Many years ago, a friend’s cigar puffing dad owned a Jaguar XJ – a leather armchair with a warp drive which seemed appropriate for the Jean Luc Picards of the golf club. He maintained that his dad wasn’t truly rich – being rich meant that wouldn’t matter if you put out cigars on the walnut dash. That seemed to be an argument for vulgarity over fiscal irresponsibility, but now years later, I am the proud owner of such a slab of vintage glory myself.
Not being one to appreciate the vertiginous Olympic ski jump launch part of a car’s depreciation curve – I got in on my Jaguar XJR when it was a teenager. As anyone knows teenagers need more sleep and more fuel than babies, but I’m going to ignore the cost of ownership of the car at this age and focus instead on just how much a new car’s value plummets as soon as the salesman at the dealer turns his back on you and breaks into his fake-suntanned smile. That will make me feel better every time I need to replace the timing chain tensioners.
How did I come up with the curve? It’s a bit of a fudge based on data from WiseBuyer.co.uk. For one thing, model changes meant that I couldn’t just plug data into a spreadsheet and draw a graph. So I opted to compare the original price of a car of each model type with the retail resale price of that car after a period of years. I had to assume that the vehicle mileage was 10,000 per year, and I didn’t adjust for inflation.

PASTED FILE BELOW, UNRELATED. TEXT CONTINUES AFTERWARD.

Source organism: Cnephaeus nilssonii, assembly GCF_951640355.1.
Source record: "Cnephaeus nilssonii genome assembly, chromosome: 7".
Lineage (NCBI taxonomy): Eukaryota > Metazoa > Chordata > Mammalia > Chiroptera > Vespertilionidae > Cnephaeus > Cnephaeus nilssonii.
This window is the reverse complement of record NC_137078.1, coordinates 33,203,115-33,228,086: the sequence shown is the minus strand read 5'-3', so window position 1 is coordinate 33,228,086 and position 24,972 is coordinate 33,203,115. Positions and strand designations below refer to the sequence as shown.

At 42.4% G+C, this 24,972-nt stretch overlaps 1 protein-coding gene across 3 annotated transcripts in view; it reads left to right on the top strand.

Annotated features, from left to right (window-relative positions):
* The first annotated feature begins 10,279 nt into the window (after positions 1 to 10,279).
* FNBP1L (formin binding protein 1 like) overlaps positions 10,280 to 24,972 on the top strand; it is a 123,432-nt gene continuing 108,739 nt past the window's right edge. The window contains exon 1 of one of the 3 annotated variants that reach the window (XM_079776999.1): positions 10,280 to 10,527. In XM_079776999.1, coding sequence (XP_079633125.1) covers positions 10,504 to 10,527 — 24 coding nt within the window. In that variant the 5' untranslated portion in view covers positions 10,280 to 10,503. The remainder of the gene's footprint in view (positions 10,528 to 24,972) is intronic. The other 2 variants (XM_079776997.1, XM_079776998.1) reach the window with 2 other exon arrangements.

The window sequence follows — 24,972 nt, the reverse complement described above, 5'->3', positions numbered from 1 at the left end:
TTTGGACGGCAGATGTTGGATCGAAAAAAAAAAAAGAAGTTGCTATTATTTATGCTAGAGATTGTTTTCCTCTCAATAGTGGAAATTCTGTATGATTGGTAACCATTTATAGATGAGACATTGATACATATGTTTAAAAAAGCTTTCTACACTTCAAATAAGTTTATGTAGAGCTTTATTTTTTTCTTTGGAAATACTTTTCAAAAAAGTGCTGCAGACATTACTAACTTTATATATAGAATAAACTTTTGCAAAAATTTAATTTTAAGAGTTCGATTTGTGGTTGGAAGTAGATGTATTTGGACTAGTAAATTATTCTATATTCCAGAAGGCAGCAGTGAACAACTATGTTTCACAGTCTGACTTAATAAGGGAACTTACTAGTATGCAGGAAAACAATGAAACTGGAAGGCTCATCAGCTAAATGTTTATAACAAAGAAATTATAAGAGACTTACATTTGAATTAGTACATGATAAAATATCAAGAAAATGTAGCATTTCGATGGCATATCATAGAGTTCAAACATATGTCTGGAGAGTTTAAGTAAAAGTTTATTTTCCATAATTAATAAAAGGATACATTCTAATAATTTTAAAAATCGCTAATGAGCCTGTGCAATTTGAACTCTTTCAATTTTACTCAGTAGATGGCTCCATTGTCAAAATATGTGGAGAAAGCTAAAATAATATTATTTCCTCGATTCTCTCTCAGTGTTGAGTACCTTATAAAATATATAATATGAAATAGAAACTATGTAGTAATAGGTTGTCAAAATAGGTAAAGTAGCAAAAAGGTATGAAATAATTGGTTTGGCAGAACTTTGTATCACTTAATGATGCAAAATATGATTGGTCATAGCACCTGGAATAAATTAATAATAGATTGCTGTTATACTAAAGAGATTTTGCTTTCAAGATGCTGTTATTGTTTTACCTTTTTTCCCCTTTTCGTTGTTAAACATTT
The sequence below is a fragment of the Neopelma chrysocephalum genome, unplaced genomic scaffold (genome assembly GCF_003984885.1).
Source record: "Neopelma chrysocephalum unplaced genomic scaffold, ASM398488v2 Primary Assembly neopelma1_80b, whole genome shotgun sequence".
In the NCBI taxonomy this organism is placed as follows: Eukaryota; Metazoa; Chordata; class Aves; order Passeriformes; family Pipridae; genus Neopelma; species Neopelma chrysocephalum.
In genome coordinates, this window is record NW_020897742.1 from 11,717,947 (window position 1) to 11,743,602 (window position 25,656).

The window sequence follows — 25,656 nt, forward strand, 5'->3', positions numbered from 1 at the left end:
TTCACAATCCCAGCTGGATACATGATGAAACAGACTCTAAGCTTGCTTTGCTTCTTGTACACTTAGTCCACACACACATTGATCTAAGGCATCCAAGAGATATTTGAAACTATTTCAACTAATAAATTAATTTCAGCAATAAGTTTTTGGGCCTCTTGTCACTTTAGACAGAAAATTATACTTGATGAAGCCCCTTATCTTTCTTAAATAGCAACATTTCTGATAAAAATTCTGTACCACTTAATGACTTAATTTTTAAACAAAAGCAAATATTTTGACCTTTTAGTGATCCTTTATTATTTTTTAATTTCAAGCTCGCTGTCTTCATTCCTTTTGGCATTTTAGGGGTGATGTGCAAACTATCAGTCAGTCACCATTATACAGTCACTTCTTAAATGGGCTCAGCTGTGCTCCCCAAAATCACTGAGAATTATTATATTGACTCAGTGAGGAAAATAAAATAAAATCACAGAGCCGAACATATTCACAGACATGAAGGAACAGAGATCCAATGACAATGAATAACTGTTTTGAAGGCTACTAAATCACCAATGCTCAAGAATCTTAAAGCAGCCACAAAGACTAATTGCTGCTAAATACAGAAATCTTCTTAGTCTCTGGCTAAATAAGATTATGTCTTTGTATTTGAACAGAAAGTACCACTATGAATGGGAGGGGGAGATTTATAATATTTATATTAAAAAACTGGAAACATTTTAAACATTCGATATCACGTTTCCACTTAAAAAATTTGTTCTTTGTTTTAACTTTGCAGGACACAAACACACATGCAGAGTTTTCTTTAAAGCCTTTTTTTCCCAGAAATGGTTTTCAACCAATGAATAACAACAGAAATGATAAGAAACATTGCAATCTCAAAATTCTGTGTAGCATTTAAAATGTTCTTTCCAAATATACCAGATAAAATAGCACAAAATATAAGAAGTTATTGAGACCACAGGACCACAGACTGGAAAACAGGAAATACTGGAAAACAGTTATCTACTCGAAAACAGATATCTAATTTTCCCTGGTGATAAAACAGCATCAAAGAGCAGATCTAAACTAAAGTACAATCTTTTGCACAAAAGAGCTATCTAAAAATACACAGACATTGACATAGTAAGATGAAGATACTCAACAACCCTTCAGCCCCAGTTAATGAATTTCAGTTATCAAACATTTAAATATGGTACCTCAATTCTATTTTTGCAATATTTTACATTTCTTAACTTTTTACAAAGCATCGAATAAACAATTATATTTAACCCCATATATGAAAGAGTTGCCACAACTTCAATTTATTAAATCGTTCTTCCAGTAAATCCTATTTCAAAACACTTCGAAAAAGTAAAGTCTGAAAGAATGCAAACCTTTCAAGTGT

Overall the results aren’t that surprising – a luxury car that costs the same as a two bedroom terraced house in Skegness when it’s new becomes very quickly worth half of what it was – in around four to five years.
The shallow part of the curve is where the costs of ownership are most likely to rise fast – but around the 10 year mark onwards, it looks like the car won’t depreciate too much if you own it for a year.
If you follow the logic that a well kept car will start to appreciate at about 15-20 years as presented in this fun article about buying cars at the bottom of their depreciation curve, it may well be if you buy at around 15 years old and the car can be restored or has been carefully maintained, you may even stand to sell your car for more than you pay for it.
Looking at the sample charts from a software tool like Car-Buy-Rater, you can see that cars can be analyzed by both age and mileage separately – I didn’t do a multivariate analysis as I’m too lazy and uninformed.